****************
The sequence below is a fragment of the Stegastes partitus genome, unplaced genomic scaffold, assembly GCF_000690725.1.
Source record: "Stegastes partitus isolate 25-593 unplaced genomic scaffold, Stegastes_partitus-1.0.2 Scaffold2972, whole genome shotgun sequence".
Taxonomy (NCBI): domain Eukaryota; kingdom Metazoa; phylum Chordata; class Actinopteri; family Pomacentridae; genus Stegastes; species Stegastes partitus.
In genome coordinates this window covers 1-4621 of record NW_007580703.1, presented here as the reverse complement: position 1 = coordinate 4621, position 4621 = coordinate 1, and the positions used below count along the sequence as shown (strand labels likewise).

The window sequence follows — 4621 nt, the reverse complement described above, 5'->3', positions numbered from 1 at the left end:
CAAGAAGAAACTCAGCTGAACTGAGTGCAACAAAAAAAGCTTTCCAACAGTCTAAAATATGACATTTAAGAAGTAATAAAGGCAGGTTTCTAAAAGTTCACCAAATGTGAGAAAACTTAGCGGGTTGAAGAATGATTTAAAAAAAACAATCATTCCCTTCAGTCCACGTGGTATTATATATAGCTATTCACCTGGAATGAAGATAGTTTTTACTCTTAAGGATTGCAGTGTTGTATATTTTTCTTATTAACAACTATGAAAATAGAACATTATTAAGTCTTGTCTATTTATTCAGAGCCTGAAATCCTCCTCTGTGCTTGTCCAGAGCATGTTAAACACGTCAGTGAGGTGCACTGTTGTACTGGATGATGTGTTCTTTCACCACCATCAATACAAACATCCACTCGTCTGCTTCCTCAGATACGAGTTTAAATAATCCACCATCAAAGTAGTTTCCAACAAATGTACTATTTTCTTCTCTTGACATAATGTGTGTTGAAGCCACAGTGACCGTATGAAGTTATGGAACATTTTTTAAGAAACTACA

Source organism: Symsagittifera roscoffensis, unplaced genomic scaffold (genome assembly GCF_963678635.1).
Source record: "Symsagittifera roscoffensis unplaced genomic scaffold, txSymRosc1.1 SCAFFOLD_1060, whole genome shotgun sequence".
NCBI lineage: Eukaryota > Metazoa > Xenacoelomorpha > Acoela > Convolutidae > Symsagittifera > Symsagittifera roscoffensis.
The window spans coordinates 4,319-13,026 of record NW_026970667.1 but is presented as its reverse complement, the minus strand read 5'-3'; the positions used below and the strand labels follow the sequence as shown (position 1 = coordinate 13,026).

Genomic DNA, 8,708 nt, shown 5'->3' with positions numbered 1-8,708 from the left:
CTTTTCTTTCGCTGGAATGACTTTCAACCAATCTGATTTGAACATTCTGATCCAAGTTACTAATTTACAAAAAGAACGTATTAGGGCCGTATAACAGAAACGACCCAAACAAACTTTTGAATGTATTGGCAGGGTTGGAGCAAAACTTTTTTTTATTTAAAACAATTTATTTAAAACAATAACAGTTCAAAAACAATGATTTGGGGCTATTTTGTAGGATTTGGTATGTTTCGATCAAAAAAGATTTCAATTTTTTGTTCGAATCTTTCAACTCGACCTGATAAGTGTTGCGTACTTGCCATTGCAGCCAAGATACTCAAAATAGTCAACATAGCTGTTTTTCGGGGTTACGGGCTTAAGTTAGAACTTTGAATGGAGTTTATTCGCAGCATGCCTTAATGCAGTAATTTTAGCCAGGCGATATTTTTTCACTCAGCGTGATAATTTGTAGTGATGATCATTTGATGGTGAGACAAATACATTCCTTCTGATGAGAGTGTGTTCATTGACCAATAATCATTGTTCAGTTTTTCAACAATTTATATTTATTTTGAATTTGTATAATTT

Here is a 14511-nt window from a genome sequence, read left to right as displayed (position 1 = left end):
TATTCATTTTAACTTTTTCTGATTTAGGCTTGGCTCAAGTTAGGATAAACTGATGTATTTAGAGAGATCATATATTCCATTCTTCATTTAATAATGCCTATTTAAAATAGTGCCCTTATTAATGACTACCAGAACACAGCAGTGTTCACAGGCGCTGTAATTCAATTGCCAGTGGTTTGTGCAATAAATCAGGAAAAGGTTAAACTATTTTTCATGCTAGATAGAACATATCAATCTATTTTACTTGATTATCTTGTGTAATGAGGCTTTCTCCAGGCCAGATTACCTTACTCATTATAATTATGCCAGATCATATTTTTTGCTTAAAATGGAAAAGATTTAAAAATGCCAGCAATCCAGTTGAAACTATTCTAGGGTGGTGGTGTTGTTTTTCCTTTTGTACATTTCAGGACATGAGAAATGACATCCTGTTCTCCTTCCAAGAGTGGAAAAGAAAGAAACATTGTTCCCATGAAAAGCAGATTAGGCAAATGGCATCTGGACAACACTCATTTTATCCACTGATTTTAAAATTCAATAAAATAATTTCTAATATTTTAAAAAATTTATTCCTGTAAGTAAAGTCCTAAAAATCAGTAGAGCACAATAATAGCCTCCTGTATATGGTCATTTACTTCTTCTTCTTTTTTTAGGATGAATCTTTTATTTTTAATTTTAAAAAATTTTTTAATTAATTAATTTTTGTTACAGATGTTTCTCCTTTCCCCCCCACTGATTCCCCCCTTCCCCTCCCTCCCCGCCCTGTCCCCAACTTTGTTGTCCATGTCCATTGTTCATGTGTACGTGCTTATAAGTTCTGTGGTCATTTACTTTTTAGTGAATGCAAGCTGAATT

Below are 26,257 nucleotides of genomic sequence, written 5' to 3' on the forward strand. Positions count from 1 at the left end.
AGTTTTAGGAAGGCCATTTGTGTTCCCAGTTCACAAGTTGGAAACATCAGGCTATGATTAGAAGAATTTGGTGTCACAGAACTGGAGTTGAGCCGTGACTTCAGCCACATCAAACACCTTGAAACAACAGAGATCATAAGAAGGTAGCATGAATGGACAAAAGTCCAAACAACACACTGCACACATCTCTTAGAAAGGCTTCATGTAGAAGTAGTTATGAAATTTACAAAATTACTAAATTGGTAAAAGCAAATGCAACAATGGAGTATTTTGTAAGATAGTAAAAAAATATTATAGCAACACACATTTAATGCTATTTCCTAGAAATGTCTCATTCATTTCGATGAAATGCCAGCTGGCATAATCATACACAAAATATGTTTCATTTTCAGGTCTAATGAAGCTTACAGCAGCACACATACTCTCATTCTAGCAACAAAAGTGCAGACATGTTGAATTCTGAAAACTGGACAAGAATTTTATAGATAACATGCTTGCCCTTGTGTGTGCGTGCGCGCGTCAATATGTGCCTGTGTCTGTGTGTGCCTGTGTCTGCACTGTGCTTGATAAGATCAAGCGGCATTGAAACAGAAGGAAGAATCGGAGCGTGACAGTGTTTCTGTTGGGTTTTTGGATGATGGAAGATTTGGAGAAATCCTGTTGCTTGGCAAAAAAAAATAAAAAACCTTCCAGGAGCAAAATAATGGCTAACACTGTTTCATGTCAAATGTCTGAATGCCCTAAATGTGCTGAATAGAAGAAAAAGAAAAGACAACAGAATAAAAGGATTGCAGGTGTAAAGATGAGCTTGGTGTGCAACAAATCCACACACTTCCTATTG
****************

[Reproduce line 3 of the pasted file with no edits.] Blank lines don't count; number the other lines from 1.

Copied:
Taxonomy (NCBI): domain Eukaryota; kingdom Metazoa; phylum Chordata; class Actinopteri; family Pomacentridae; genus Stegastes; species Stegastes partitus.